“Suffering feels like our biggest problem and avoiding it like our biggest need - but we know that there is something more. Sin is actually our biggest problem, and rescue from it is our greatest need. There is a link between the two. Suffering exposes the sin in our hearts in a way that few things can. When our lives are trouble free, we can confuse personal satisfaction for faith…when life is hard - especially when life remains hard - the allegiances of our hearts become more apparent.”

This is a very important truth to grasp hold of. Ed Welch, in Side By Side, is helping us see how life is hard (ch 1) and our hearts are busy (ch 2) and those together are a tricky combination (ch 3). But during difficult times, when suffering comes, we have an opportunity to deal with our biggest problem - how our sin weighs a lot. Welch uses the language of ‘burden’ (see Hebrews 12.1) to talk about why our sin is such a problem - but the trick is to see it as a bigger problem than you suffering.

To re-order the seriousness of sin and suffering (both are serious, but the bigger problem is sin) Welch wants us to see how suffering might be part of how God shows us sin we haven’t addressed yet. Each of us who are followers of the Lord Jesus have addressed sin (we believe that his death and resurrection has paid the penalty for my sin - make it personal when you talk about it). This means we are forgiven and set free, but like a virus in our body that has been beaten, but still gives us symptoms (and requires the whole dose of antibiotics to be taken), so we need to kill off sin that lurks in our hearts.

Often we don’t kill the sin because we don’t know it’s there. Like the quote above - we feel like we trust God (while things are going ok), then something horrible happens and that suffering shows how we love comfort, or envy our friends, or lust after immoral sexuality, or are greedy for a ’secure’ bank balance.

Feeling the weight of sin is a helpful thing to feel - because it means you can start to do something about it. And that’s what we'll consider in the next weekly email.

Asking Jesus to forgive my sin

Confession is an important part of our walk with Jesus - a daily habit of acknowledging that my weight of sin is a burden I want to get rid of.

Here’s how Ed Welch puts it in his book, ‘Side By Side’:

"When we see our sin, we are seeing the Spirit’s conviction, which means we are witnessing spiritual power, but that power feels different from what we expect. It’s not like worldly power. Spiritual power feels like a struggle, or weakness, or neediness, or desperation. It is simply, “I need Jesus,” which is the most powerful thing we can say.” (p45)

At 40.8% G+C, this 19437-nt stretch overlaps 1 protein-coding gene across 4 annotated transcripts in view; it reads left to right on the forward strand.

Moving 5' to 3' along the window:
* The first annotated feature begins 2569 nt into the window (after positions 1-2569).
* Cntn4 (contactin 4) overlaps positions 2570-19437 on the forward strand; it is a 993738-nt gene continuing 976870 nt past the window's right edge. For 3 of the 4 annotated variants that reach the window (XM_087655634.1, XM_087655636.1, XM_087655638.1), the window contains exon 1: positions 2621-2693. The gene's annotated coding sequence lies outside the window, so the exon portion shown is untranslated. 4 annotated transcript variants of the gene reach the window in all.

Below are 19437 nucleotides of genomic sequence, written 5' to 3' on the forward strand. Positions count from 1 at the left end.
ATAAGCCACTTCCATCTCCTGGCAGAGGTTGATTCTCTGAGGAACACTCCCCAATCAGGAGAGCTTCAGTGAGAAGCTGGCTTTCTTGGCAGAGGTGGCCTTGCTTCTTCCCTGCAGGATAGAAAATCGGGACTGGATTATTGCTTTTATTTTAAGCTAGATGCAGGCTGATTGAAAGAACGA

In my own personal Bible reading I have been enjoying the narrative of Genesis, the other day I read that part where Jacob gets his new name: it means “wrestles with God”, because he had spent the night struggling with God (and he walked away from that encounter with a limp!) I reckon Ed Welch is onto something when he observes that the Spirit’s power in me may well feel like weakness. Conquering sin means surrendering to Jesus.

The other really helpful thing he says here, is that seeing my sin is really only possible because of the Holy Spirit at work in me. Like a diagnosis that leads to a cure, I am glad that my sin is shown to me, so that I can receive the help that Dr Jesus alone can give. Confession is the act of agreeing with Jesus’ diagnosis of my heart, asking his forgiveness, and his help to love him more than whatever led my heart astray.

Have you got a daily habit of confession (trusting in God’s abundant grace)?
Have you prayed like that today?
Who might help you to confess your sin?

From things seen, to things unseen 

Ed Welch has been presenting an honest look at ourselves (to name and know our own neediness) and so be ready to give help to others in need. He’s said that life is hard; our hearts are busy; and our sin weighs a lot. His recommendation is to go to God for help - to pray the words of the Bible back to God. 

Ed writes: “Scripture takes us from circumstances to matter of the heart. Poor health, fears about those we love, financial stability in an unpredictable economy - Scripture takes these seriously and deepens them.” (p55)

He offers some examples:

(1) prayer for your sick Aunt covers her health and her soul - pray for healing and that her inner self is renewed;

(2) prayer about a selfish boss - ask that he will act justly; pray for a sense of how Jesus is your real boss; and spiritual fruit of kindness in the face of your boss’s selfishness.

(3) prayer about a busy/stressful life - confess any desire to say ‘yes’ to too many things because you want to please people; ask for faith to take a sabbath rest; ask for grace to tackle what’s in front of you, trusting God for things yet to come.

Have you learnt something like this? Making that move from circumstances (things seen) to matter of the heart (things unseen) - with a prayerful reorientation of your heart toward God?